The scenario seems to be the same every year. On Christmas morning you have beaming children frolicking in a sea of gifts, wrapping paper strewn about, and excited voices proclaiming this is the best Christmas EVER. Fast forward a week or a month… and how many of those initially loved gifts have fallen to the wayside? How many have gotten broken because they were left on the floor and suffered the fate of dad’s foot. Too many is generally the answer to those questions. So how do we avoid this post Christmas gift lackluster from happening in the future?
First of all, we need to acknowledge that gifts should not be given simply for the purpose of this holiday. If the gift you are looking at is not something you would ever consider getting if it wasn’t for the pressure of Christmas, click it right out of your shopping cart. (Yes, we know you’re ordering all of your gifts online from your bed, no judgment here.) Second of all, pick a strategy. One example of a gift strategy would be to choose one large family gift and then have smaller individual gifts that all relate back to the large family gift. An example of this could be purchasing a new gaming system, and then each child gets a game for that system and video game themed pajamas.
For this, though, I will share our strategy that has helped reduce the amount of gifts we purchase (as well as the amount of money we are spending), and helped keep on task so that the gifts are truly appreciated and used. We use the 4-gift rule. Relatively self explanatory, the 4-gift rule allows exactly that – four gifts for each person. There are four categories that the gifts are pulled from:
Something you want
This is the part we all seem to focus on for Christmas gifts – what we want. By paring this down to only one gift of what we want, we can really focus on what it is that will truly bring us joy. Think about that thing that whoever you are purchasing for (kids assumingly) have been wanting all year – not just in the last week. Consider how often it will actually be used as well. This is usually where we get something for play – like a skateboard, gaming system, new bike, backyard equipment or the like.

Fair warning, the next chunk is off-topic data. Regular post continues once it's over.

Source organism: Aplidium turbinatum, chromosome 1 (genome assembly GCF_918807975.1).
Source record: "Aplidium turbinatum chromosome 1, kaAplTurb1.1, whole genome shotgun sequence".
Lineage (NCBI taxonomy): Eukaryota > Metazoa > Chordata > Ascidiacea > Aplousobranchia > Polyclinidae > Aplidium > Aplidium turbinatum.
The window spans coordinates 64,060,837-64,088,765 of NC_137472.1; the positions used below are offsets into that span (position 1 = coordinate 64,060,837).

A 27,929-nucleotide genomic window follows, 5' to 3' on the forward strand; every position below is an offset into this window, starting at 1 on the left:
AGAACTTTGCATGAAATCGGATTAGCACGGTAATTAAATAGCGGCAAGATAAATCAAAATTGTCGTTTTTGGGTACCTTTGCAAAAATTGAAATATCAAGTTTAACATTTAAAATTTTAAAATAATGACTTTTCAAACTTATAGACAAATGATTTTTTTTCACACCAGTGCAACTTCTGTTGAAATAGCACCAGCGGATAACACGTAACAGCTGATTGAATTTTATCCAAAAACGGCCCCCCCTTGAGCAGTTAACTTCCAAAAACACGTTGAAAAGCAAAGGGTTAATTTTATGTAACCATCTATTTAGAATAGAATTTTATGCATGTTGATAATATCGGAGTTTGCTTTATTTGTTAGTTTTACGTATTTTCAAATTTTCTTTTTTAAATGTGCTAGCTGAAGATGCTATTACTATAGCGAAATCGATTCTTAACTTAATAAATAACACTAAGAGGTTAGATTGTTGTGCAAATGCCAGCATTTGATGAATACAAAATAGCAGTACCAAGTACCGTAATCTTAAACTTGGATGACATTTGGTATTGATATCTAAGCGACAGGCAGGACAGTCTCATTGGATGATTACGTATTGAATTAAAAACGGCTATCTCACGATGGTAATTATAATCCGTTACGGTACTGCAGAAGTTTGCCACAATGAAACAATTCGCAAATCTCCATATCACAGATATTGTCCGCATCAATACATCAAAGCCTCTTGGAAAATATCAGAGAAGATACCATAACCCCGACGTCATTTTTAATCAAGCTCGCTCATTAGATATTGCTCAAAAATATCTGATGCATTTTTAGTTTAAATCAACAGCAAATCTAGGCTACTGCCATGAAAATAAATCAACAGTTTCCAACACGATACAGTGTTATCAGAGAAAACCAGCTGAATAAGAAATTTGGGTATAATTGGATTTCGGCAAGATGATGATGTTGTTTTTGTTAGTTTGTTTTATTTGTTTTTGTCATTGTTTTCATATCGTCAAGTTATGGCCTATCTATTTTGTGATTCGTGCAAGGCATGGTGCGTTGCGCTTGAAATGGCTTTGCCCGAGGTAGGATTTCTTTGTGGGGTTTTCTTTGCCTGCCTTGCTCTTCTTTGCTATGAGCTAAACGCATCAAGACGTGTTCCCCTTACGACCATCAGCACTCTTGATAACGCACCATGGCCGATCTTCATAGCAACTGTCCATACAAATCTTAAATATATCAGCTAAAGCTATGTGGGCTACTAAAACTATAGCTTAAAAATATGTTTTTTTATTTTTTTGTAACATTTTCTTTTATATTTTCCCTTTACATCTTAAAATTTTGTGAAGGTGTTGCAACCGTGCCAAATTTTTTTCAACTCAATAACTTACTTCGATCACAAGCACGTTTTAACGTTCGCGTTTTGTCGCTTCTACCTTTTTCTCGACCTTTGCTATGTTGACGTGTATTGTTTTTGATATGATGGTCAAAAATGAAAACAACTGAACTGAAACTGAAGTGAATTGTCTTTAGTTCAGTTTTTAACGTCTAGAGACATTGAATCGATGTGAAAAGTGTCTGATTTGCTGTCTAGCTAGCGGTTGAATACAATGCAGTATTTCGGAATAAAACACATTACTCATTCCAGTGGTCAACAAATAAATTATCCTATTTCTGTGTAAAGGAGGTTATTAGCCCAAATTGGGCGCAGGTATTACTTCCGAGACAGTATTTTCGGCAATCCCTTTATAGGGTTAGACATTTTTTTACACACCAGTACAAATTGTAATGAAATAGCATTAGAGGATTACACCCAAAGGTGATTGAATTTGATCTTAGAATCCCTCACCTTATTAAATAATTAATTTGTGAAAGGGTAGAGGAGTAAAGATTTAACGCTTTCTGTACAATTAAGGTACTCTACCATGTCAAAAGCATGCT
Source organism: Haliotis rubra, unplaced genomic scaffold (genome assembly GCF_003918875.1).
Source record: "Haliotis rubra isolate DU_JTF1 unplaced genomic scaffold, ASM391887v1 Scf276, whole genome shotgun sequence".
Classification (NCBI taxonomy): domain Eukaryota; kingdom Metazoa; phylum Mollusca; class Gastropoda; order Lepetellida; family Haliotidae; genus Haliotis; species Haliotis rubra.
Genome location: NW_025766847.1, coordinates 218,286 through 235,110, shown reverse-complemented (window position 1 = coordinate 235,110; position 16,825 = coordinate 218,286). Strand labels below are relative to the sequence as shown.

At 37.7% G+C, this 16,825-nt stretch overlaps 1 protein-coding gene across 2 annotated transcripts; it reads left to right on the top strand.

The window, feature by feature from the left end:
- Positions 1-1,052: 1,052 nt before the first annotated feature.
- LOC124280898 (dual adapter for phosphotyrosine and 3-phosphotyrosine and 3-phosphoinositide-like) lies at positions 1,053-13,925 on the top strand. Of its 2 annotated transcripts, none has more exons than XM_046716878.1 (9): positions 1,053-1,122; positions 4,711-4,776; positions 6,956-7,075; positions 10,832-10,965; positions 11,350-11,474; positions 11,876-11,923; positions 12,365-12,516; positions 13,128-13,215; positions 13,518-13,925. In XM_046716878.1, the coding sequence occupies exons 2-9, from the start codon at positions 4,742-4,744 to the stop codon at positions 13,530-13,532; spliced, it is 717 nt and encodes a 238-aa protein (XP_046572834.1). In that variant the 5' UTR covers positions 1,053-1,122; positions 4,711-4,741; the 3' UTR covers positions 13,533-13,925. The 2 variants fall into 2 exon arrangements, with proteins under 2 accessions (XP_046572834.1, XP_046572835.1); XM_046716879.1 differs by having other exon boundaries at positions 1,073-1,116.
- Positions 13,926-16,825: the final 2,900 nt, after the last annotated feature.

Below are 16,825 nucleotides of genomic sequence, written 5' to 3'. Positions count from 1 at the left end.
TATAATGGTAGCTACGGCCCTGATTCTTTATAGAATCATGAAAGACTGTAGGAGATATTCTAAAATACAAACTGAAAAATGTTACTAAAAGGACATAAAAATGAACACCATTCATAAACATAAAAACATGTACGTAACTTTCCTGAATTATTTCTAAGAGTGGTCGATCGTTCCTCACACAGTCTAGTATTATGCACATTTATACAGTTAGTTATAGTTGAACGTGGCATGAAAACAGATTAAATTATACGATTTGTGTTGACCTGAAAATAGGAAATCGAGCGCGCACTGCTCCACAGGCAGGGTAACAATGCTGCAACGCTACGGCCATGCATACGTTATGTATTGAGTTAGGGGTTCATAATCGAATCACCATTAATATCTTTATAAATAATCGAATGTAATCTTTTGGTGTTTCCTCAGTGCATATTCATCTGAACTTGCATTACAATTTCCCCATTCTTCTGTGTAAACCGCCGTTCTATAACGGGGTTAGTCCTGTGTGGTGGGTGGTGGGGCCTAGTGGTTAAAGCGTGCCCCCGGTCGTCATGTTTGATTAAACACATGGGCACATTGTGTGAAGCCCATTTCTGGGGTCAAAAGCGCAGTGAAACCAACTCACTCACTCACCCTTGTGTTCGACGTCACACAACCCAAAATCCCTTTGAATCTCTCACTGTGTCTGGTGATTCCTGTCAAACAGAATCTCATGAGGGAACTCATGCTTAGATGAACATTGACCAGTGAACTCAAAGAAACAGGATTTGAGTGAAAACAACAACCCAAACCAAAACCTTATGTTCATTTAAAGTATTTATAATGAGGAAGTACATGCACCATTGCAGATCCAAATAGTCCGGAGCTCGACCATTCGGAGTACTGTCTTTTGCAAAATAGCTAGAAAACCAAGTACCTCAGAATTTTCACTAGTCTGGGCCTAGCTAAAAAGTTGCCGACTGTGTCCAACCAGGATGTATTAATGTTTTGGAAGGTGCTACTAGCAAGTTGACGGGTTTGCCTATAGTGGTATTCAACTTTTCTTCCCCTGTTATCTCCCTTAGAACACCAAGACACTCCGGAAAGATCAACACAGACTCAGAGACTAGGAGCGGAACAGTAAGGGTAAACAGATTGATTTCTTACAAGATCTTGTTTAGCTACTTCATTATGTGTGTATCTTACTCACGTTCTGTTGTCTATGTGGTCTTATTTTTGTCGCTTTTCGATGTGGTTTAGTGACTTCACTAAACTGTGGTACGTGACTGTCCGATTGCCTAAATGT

Something you need
Let’s be honest here, who doesn’t remember their mom packing up a new pack of socks to open on Christmas morning. I won’t lie to you, I actually miss getting fresh new socks every year on a regular schedule… and sometimes buy and wrap them for myself. If socks don’t get you all excited, you can do something else that is needed. Maybe it’s a new mouse for your work-from-home setting, or replacement dishes. For kids this can look like new bedding, organization for their toys (especially if it ties in with the ‘something you want’ you got them!).
Something to wear
This is the time to update your kids’ hoodie wardrobes! It’s a great plan to go through your kids’ clothes over the beginning of winter break, and replace any gaps in their wardrobe under the tree. We often get the kids each coordinating (because apparently matching in 5th grade isn’t cool anymore) hoodies for the winter.
Something to read
This is where we as parents can truly feel like we are being great parents in a materialistic world, by gifting our children knowledge. We do this two-fold, by having a book wrapped under the tree for the morning, as well as having a Christmas Eve book. The Christmas Eve book is for a read-a-thon with hot cocoa before bed.
These four sections exclude stocking stuffers – though we try to keep that to things we would need and are practical – like fun socks, snacks, lip balm, and homemade scratch off coupons for fun experiences (and to get out of chores) that can be used throughout the year.